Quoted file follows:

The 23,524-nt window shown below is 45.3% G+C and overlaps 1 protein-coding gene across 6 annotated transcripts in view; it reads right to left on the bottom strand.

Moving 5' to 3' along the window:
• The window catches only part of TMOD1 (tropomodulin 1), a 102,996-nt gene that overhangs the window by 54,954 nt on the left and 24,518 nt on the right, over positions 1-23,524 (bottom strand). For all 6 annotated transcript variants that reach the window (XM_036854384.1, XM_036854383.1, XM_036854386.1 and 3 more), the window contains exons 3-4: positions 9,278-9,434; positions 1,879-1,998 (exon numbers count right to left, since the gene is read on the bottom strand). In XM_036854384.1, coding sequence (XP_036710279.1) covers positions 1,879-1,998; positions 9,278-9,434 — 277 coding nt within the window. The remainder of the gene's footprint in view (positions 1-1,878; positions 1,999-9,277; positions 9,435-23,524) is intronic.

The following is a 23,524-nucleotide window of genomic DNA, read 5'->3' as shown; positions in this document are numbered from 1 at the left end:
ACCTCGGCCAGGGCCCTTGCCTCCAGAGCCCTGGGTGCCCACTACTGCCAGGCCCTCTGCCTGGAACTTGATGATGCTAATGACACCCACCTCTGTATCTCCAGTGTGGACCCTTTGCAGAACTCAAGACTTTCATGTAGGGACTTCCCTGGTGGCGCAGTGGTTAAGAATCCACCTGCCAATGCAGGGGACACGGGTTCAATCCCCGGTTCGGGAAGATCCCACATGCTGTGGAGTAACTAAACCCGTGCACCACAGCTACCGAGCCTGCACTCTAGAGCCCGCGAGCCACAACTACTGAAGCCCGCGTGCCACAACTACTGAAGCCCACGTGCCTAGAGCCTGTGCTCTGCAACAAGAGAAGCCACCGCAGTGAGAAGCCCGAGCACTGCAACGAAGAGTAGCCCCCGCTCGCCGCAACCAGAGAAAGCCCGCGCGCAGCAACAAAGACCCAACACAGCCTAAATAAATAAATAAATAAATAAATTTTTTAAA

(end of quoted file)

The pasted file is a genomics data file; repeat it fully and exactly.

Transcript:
The 23,524-nt window shown below is 45.3% G+C and overlaps 1 protein-coding gene across 6 annotated transcripts in view; it reads right to left on the bottom strand.

Moving 5' to 3' along the window:
• The window catches only part of TMOD1 (tropomodulin 1), a 102,996-nt gene that overhangs the window by 54,954 nt on the left and 24,518 nt on the right, over positions 1-23,524 (bottom strand). For all 6 annotated transcript variants that reach the window (XM_036854384.1, XM_036854383.1, XM_036854386.1 and 3 more), the window contains exons 3-4: positions 9,278-9,434; positions 1,879-1,998 (exon numbers count right to left, since the gene is read on the bottom strand). In XM_036854384.1, coding sequence (XP_036710279.1) covers positions 1,879-1,998; positions 9,278-9,434 — 277 coding nt within the window. The remainder of the gene's footprint in view (positions 1-1,878; positions 1,999-9,277; positions 9,435-23,524) is intronic.

The following is a 23,524-nucleotide window of genomic DNA, read 5'->3' as shown; positions in this document are numbered from 1 at the left end:
ACCTCGGCCAGGGCCCTTGCCTCCAGAGCCCTGGGTGCCCACTACTGCCAGGCCCTCTGCCTGGAACTTGATGATGCTAATGACACCCACCTCTGTATCTCCAGTGTGGACCCTTTGCAGAACTCAAGACTTTCATGTAGGGACTTCCCTGGTGGCGCAGTGGTTAAGAATCCACCTGCCAATGCAGGGGACACGGGTTCAATCCCCGGTTCGGGAAGATCCCACATGCTGTGGAGTAACTAAACCCGTGCACCACAGCTACCGAGCCTGCACTCTAGAGCCCGCGAGCCACAACTACTGAAGCCCGCGTGCCACAACTACTGAAGCCCACGTGCCTAGAGCCTGTGCTCTGCAACAAGAGAAGCCACCGCAGTGAGAAGCCCGAGCACTGCAACGAAGAGTAGCCCCCGCTCGCCGCAACCAGAGAAAGCCCGCGCGCAGCAACAAAGACCCAACACAGCCTAAATAAATAAATAAATAAATAAATTTTTTAAA